Oil prices on Monday extended falls from late last week after China threatened duties on American crude imports in an escalating trade dispute with Washington, while supply from OPEC and Russia is also expected to rise.
US West Texas Intermediate (WTI) crude futures touched their lowest level since April, falling to $63.59 per barrel before edging back to $63.98 by 0635 GMT.
That was still down $1.07, or 1.6 percent, from their last settlement.
"Crude oil prices crashed as US-China trade tensions escalated last Friday," said Benjamin Lu of Singapore-based futures brokerage Phillip Futures.
In an escalating spat over the American trade deficit with most of its major trading partners, including China, US President Donald Trump last week pushed ahead with hefty tariffs on $50 billion of Chinese imports, starting on July 6.
China on Friday said it would retaliate by slapping duties on American export products, including crude oil.
"Beijing has retaliated ... with its position as a top importer from the US," Lu said.
"These punitive measures on bilateral trade have unnerved investors as it hurts global economic growth."
US bank Morgan Stanley said in a note to clients that the trade spat meant economic "downside risks have risen", although it added that "negotiations and de-escalation (are) still the likely endgame".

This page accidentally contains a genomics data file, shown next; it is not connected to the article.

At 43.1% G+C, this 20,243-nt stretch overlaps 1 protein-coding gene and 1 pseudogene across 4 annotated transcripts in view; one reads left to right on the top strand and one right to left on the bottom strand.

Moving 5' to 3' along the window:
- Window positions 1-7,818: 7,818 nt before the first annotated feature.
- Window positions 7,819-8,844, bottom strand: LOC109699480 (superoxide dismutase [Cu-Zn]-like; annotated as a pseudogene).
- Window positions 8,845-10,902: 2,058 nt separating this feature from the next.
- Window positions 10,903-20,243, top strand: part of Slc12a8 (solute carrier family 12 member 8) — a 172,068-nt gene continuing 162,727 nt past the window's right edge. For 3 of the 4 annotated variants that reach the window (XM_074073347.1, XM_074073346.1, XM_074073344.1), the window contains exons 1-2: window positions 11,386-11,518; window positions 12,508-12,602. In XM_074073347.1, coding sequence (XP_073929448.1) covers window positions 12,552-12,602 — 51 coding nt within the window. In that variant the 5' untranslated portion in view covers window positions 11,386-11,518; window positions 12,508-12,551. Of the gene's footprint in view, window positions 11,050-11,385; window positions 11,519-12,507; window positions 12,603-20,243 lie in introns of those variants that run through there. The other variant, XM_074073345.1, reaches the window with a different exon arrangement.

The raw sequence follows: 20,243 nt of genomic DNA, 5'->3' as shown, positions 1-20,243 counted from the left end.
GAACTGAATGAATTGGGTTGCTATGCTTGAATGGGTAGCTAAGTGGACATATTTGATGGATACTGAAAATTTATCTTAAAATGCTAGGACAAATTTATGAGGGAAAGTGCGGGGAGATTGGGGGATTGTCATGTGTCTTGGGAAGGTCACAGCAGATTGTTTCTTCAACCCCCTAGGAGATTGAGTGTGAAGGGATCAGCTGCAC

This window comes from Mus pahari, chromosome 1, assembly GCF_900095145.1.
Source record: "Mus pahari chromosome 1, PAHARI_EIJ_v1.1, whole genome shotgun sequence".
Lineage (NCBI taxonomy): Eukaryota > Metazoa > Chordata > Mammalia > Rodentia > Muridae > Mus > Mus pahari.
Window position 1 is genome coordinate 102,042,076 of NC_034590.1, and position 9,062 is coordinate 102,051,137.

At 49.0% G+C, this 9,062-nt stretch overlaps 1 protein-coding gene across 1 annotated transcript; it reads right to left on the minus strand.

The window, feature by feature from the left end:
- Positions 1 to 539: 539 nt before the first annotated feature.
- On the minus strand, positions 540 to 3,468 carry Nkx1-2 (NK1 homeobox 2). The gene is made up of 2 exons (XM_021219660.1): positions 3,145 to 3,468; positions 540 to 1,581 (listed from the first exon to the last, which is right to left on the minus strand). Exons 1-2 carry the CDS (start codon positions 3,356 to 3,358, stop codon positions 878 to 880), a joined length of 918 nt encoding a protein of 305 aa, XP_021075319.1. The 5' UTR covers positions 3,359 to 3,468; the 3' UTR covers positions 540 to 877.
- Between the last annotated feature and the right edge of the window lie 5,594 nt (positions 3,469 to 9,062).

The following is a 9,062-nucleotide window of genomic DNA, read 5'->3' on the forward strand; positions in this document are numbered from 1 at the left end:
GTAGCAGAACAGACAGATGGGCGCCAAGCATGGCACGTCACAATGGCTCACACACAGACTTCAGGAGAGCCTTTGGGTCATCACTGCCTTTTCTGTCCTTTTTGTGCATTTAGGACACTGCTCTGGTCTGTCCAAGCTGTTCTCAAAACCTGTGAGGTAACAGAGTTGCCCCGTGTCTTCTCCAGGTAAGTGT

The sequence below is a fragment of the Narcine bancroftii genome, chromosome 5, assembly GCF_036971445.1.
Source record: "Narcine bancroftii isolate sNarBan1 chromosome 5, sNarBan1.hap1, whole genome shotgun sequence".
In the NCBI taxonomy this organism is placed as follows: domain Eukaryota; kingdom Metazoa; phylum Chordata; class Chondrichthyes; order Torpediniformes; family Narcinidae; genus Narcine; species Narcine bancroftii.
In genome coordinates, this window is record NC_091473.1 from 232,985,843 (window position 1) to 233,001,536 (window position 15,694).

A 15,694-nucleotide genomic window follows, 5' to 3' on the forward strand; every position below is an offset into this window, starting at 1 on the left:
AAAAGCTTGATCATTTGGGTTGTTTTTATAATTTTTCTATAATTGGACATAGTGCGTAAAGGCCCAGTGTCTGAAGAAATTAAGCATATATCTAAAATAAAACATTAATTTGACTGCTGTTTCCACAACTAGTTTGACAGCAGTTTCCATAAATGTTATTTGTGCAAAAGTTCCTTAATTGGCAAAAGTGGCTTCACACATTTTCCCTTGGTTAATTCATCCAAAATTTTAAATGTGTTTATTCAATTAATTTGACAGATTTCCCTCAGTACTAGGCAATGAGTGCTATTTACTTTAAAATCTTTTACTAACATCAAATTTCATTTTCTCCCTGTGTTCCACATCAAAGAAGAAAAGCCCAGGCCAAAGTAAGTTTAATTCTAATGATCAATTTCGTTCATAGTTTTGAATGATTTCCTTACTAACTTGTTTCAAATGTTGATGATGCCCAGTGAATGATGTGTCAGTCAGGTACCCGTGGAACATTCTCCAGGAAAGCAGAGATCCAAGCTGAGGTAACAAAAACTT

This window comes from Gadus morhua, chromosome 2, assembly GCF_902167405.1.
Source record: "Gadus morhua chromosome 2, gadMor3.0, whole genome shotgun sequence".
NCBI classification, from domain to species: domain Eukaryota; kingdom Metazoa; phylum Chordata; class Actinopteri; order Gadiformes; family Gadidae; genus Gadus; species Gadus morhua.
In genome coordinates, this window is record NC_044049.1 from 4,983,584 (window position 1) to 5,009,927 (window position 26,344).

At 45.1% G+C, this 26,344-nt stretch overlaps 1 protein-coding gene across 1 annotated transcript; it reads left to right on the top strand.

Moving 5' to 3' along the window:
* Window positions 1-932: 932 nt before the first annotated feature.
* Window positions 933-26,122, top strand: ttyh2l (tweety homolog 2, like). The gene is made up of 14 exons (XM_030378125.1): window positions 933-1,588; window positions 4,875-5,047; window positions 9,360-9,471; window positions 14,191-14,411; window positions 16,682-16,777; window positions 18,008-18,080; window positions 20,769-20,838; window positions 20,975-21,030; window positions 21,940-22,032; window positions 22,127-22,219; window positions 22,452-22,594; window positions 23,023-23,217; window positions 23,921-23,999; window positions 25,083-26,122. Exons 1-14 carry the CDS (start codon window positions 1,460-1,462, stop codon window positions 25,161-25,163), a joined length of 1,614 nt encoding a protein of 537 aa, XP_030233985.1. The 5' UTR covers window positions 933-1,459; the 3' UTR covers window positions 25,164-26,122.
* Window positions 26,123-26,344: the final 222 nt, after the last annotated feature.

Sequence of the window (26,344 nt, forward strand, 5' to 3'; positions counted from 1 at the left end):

US oil exports have boomed in the last two years as production has surged, with China becoming the biggest customer of American crude shipments in a business that is now worth $1 billion per month.
OPEC, Russia raise Output
International oil prices also fell, with Brent crude futures down 46 cents, or 0.6 percent, at $72.98 per barrel.
This was in response to reports that top suppliers Saudi Arabia and Russia would likely increase production.
"Oil prices have sold off over the past three weeks on concerns over higher OPEC production," said US bank Goldman Sachs on Monday, adding that weaker demand from emerging economies and the escalating trade dispute, as well as rising inventories had further weighed on prices.
The producer cartel of the Organization of the Petroleum Exporting Countries (OPEC), which is de-facto led by Saudi Arabia, and some allies including Russia have been withholding output since the start of 2017.
They will meet in Vienna on June 22 to decide forward production policy, with Russia and Saudi Arabia pushing for higher output.
Despite this, Goldman Sachs said "the oil market remains in deficit ... requiring higher core OPEC and Russia production to avoid a stock-out by year-end."The bank said it expected OPEC and Russian output to rise by 1.3 million barrels per day (bpd) by year-end and by another 0.5 million bpd in the first half of 2019.